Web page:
Bespoke’s Morning Lineup – 12/3/19 – Turnaround (of a Turnaround) Tuesday

US equities are poised to open down over a half percent this morning, and equity index futures are at session lows thanks to fresh trade tape-bombs from the President. His comments, which suggested that he doesn’t think a trade deal is necessary before the election, quickly turned what was a positive picture for equity futures negative (see chart below).

There’s little in the way of economic data on the calendar today, so it looks like another day of China-trade related back and forth.  Keep in mind too, that even after yesterday’s pullback, the S&P 500 is over 2.5% above its 50-day moving average and nearly 6% above its 200-day moving average.  In other words, we have been overdue for a pause at the very least.

See what’s driving market performance around the world in today’s Morning Lineup.  Bespoke’s Morning Lineup is the best way to start your trading day.  Read it now by starting a two-week free trial to Bespoke Premium.  CLICK HERE to learn more and start your free trial.


The Closer – No News Is Good News – 12/02/19

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Looking for deeper insight on markets?  In tonight’s Closer sent to Bespoke Institutional clients, given the impact trade headlines have had on the market in the past year, we begin with a look at how little tariffs have been mentioned in the news recently. We also show the rare simultaneous movements of stocks, rates, and the dollar. Next we make note of where global manufacturing activity stands and what it means for the economy and forward equity returns.  We finish with a review of today’s construction spending data.

See today’s post-market Closer and everything else Bespoke publishes by starting a 14-day free trial to Bespoke Institutional today!

After Hours vs. Regular Trading Hours

The S&P 500 tracking ETF (SPY) is up roughly 25% year-to-date.  But below we have broken out SPY’s 2019 move by after hours versus regular trading hours.  The “after hours” strategy represents SPY’s move outside of regular trading hours — its change from the prior day’s close to the current day’s open.  Given that most major events that impact the stock market occur outside of regular trading hours from 9:30 AM ET to 4 PM ET (like earnings reports, economic indicator releases, and anything that occurs in Asia or Europe before the US opens for trading), SPY nearly always opens at a different price that it closed at the prior trading day.  When you see S&P 500 futures trading up significantly in pre-market trading, SPY’s opening price at 9:30 AM ET is going to be a lot higher than the price it closed at the prior day.  When equity futures are down in pre-market trading ahead of the opening bell, it means SPY will open lower that day.

Conversely, the “regular trading hours” strategy represents SPY’s move from its opening price at 9:30 AM ET to its closing price at 4 PM ET.  This strategy shows how well the stock market is performing on an intraday basis.  When you combine the “after hours” move with the “regular trading hours” move, you get SPY’s full-day change from its prior close to that day’s close.

Below we show how well an investor would have done this year by just owning SPY after hours versus just owning SPY during regular trading hours.  As shown, had you bought SPY at the close every day and sold it at the next day’s open, you would have a gain of 11.1%.  On the other hand, if you did the opposite and bought at the open every day and sold at the close, you’d be up 12.3%.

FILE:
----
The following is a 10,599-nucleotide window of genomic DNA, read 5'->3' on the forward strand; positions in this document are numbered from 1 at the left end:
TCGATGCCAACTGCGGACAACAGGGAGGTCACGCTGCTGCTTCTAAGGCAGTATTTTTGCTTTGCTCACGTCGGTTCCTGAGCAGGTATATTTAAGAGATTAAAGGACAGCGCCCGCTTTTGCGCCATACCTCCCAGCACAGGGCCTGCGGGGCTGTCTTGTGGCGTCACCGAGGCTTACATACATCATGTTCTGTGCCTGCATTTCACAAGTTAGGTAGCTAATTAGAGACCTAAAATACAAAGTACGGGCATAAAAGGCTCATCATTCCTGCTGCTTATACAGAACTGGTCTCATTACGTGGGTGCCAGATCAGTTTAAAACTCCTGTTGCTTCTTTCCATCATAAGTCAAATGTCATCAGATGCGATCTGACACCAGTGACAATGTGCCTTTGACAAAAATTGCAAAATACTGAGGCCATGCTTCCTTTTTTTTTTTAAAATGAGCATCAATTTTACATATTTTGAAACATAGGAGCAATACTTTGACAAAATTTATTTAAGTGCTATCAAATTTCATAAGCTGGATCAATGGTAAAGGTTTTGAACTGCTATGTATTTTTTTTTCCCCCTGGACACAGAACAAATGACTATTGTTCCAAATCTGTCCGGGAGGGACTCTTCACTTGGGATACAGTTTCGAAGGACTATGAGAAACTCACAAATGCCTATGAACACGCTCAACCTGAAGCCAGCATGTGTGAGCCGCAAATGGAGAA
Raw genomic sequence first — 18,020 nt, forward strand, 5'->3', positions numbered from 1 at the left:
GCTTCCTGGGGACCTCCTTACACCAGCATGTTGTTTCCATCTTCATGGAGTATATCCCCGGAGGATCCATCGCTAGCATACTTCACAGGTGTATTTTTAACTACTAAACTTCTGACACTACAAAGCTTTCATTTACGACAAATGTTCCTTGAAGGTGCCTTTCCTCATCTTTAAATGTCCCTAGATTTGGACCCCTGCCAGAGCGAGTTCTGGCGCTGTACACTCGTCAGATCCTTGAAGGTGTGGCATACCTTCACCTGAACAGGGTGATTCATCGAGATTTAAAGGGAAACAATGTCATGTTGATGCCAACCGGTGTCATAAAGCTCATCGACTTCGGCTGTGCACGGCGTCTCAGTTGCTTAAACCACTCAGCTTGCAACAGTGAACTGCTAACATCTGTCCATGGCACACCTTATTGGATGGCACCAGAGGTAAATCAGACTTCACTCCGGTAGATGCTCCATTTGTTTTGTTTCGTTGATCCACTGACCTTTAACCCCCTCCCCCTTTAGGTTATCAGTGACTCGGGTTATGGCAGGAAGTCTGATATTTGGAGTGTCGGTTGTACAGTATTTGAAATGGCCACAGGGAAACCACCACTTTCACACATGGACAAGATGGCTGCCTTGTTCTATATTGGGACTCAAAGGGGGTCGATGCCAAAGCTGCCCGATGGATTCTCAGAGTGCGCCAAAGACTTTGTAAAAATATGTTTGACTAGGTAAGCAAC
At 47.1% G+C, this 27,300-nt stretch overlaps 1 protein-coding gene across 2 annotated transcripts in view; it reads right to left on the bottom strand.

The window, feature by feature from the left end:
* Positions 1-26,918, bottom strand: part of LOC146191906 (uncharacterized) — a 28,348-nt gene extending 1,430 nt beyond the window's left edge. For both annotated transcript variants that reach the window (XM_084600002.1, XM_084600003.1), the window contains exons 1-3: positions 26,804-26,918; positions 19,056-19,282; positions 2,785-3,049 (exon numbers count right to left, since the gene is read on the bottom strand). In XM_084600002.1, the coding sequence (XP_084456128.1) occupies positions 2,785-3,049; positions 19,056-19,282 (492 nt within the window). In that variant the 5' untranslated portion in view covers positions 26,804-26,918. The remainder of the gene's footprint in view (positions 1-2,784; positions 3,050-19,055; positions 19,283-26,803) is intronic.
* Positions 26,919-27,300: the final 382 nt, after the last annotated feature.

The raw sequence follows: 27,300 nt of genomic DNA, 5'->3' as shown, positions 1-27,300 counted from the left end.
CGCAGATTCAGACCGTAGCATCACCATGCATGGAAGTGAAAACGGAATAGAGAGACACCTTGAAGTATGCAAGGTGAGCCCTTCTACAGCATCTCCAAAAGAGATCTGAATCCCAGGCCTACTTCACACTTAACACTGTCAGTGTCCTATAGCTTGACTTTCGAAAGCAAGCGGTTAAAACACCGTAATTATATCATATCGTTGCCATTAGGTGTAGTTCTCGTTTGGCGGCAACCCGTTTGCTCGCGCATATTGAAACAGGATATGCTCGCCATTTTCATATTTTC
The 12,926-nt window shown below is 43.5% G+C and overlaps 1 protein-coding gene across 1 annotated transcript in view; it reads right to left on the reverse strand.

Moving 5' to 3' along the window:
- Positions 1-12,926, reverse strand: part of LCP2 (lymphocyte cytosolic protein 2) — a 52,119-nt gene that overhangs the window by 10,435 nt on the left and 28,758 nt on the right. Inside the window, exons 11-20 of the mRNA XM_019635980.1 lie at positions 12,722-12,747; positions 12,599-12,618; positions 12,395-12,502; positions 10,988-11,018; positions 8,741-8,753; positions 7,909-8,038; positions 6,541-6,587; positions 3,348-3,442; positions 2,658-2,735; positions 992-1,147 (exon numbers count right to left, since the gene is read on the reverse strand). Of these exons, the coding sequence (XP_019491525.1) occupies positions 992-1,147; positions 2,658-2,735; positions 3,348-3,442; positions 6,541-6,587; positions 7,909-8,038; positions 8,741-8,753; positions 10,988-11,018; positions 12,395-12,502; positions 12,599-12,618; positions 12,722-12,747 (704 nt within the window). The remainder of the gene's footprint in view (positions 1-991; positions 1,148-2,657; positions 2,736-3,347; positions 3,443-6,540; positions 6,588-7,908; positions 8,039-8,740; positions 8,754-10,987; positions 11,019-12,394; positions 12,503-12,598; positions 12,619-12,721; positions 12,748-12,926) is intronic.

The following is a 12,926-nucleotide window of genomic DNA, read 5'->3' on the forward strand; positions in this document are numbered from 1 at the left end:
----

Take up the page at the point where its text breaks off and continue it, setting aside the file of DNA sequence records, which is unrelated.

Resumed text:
Interestingly, the “regular trading hours” strategy started the year extremely strong, making up essentially all of the market’s gains over the first three months of the year.  During that time period, the “after hours” strategy was essentially flat, which means SPY was opening flat and then seeing a lot of intraday buying.

During Q2 and Q3, there was a lot of back and forth with the “after hours” strategy.  During periods when the trade war was really hot, we saw a lot of lower opens, but that stopped once the trade rhetoric cooled down.  As shown, since the beginning of August, we’ve seen the “after hours” strategy go from up 0% YTD to up 11% YTD.  Over the same time period, we’ve seen the “regular trading hours” strategy trade lower, although it’s up a little over the last two months.  This has caused the two strategies to converge to near even on a year-to-date basis as we approach year-end.

if we run the strategy back to the start of 2018, the “after hours” strategy is still crushing the “regular trading hours” strategy.  As shown below, had you bought at the close every trading day and sold at the next open, you’d be up 25.6% since the start of 2018.  Had you instead just bought every open and sold at the close, you’d actually be down 7%.  This means that more than 100% of the S&P’s gain over this time period has come outside of regular trading hours.  Start a two-week free trial to Bespoke Institutional to access our research reports, interactive tools, and more.

Warren’s Loss is Health Care’s Win

From late summer through mid-November, betting markets ( gave Senator Elizabeth Warren a considerable lead in the Democratic primary race. In fact, from late September through mid-October, betting markets gave her around a 50/50 shot at winning the primary. While there have been other spikes of interest in certain candidates like for Harris in July and Bloomberg more recently, no other candidate has been given the same type of high win probability at any point in the past several months.  With that said, no other candidate has seen the type of fall from grace that Warren has either. As Warren’s policies and tactics like a wealth tax, attacks on billionaires, and health care reform have come under increased scrutiny, betting markets have retreated in their pricing in of a win for the senator. Warren’s probability to win the Democratic nomination is now down to just 16.5%. That is a 36.4 percentage point drop from the high. The only comparable decline is the 32.2 percentage point fall from the high for Senator Kamala Harris. This decline has led markets to give both Mayor Pete Buttigieg and former Vice President Biden higher chances of winning than Warren.